She has uncontrolled diabetes. She was only in her 40s. Gainfully employed. Fully insured. She had a husband. Three kids. She came in because of syncope and was found to have acute renal failure from volume depletion. And a blood sugar of 500. Now that's uncontrolled diabetes. You see, she was also diabetic. With uncontrolled diabetes. I looked through all the data and then presented my case to her, for her. With her husband, her father her brother and her uncle all standing there, I discovered not only did she know she was diabetic, but she had also known this for greater than ten years.
And what had she done for her uncontrolled diabetes? Absolutely nothing. She had chosen to do nothing. These are the situations where we as physicians have to wonder what's going on in their head. The family says she's just stubborn. That's the way her mother was. They've tried for years to get her to take care of herself but she just wont. She says she's not depressed. The family says she's not depressed. She lives her life like every other middle class American. She just refuses to take care of herself.
Perhaps she's never had the diabetes lecture. It's quite similar to the lecture about smoking. Diabetes is not a disease of blood sugar. It is a disease of blood vessels. If one can imagine everywhere blood vessels go (which is everywhere), diabetes will destroy that part of the body. It will lead to a horribly disabled and miserable existence. I describe all aspects that she has to look forward to from uncontrolled diabetes.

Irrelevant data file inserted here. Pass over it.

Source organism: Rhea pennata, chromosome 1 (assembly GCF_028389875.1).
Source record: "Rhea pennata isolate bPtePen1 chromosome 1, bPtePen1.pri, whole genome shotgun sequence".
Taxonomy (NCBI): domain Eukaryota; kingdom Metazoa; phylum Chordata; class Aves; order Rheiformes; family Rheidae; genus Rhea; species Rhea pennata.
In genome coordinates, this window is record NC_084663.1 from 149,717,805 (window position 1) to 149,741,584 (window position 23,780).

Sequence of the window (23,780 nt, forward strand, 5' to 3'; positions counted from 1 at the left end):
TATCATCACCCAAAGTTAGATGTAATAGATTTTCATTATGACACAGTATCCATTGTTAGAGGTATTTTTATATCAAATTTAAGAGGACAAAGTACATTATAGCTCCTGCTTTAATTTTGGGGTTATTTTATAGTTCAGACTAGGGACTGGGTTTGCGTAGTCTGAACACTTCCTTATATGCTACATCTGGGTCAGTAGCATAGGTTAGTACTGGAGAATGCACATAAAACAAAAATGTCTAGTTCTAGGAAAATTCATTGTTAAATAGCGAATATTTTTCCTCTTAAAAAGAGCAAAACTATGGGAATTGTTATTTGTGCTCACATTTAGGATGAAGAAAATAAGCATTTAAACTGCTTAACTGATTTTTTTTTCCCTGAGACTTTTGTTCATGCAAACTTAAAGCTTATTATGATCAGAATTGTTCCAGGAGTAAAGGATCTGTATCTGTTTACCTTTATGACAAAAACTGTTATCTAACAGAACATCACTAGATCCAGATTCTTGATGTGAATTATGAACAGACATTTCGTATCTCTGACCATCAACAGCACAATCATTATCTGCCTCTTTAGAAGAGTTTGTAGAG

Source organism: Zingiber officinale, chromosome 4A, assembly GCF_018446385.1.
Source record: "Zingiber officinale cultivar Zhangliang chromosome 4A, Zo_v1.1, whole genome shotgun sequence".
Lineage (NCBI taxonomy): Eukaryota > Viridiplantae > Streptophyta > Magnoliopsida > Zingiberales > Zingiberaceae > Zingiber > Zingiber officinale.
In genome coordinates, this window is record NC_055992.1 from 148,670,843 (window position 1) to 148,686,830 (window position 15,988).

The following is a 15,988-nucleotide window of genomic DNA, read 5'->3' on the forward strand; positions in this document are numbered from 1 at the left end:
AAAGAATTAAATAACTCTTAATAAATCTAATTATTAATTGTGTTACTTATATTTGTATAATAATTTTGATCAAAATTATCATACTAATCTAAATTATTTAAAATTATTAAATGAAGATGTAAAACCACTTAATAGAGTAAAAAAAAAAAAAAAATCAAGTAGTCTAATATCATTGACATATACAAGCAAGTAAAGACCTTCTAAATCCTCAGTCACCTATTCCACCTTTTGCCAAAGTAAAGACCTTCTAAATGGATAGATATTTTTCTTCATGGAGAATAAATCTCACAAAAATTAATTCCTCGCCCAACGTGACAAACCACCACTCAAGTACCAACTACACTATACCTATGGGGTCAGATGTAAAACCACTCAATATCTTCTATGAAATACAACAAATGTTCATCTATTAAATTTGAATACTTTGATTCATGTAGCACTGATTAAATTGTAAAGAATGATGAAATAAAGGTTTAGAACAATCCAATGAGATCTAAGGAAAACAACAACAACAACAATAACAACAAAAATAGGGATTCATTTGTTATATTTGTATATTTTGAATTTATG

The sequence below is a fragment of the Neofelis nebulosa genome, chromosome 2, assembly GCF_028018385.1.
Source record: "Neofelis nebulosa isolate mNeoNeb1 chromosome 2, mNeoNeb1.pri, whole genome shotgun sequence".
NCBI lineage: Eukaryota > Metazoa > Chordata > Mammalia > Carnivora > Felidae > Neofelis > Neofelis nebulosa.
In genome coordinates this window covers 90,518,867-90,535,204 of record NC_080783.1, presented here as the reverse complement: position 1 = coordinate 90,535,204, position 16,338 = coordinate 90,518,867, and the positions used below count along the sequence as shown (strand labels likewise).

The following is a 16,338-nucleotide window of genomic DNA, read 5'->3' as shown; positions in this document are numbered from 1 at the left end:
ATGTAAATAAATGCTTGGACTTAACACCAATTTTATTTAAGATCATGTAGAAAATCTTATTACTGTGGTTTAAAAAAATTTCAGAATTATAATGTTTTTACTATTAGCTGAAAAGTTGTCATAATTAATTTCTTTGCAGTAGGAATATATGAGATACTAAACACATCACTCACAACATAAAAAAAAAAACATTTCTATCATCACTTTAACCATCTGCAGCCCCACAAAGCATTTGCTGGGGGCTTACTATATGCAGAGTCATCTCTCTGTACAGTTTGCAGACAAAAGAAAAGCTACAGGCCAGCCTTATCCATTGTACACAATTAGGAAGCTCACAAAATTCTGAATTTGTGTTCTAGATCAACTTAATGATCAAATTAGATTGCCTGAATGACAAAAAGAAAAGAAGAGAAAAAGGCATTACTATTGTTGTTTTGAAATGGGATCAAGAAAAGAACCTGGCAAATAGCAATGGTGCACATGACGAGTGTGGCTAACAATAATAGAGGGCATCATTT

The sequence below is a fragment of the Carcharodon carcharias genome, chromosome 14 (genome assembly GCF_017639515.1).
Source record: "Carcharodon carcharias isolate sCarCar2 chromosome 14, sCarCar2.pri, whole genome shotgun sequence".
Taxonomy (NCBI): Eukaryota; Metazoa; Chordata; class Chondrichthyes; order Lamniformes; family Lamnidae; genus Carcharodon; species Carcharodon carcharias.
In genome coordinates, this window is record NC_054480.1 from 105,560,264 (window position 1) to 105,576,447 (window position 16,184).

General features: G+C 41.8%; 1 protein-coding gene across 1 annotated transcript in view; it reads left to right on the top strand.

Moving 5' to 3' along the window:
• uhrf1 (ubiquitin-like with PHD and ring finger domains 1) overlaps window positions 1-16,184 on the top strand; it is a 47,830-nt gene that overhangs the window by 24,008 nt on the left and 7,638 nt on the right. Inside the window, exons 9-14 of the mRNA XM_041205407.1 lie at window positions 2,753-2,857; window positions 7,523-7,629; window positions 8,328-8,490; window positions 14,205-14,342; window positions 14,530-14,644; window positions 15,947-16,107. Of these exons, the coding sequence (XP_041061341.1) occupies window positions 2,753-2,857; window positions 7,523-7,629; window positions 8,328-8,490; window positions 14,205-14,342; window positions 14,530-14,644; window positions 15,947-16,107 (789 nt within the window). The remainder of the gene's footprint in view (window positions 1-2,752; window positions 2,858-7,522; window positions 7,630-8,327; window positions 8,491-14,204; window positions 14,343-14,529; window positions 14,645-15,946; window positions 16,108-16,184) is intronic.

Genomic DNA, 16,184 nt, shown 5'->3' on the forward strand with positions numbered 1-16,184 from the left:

- Memory loss
- Heart attacks
- Heart failure
- Ischemic bowl
- Painful neuropathy
- Diabetic myopathy
- Frequent infections
- Life threatening illness with septic shock
The list can go on and on and on. I told her that half of my hospitalized patients are likely there as a direct result of their out of control diabetes in one way or another. I told her about the life changing disability she was in for. I told her she presented with a high risk of death due to an acute illness within the next two years. Her admission now should be a wake up call for change.
I told her she is a grown woman of sound mind and body and is very capable of making the right decisions for herself. I told her, in my opinion, doing nothing and leaving her husband without a wife, her kids without children and her brothers without a sister and her father without a daughter was a very selfish road to take.
I told her she would need to find the motivation from within herself to do the right thing for herself and her family. I asked her what her motivations were for doing nothing. I asked her what we could do to help her take care of herself. Her family, full of diabetics, offered to help her in any way possible.
After laying out the cards, describing the brutal reality of her situation, telling her point blank that she risked death within two years due to a life threatening diabetic related complication and a life of misery if she choses to do nothing, her husband decided to "stick up" for her.
He said I was treating her like baby and told me not to come back. Which is fine. Except that attitude is a major part of the problem. Perhaps adults who act like babies, adults fully incapable of making grown up decisions (like showing some initiative in their own disease management); Maybe they should be treated like children.
I don't know what to do for someone who chooses not to help themselves. Free will is a powerful thing. But it works both ways. All I can do is make sure we do everything within our power to remove the barriers to patient's care. And hope they make the right decisions for themselves and their family. For many, insurance is not the issue. Having a husband obstruct that process seems to be a major barrier to success. I wonder If I should recommend a divorce.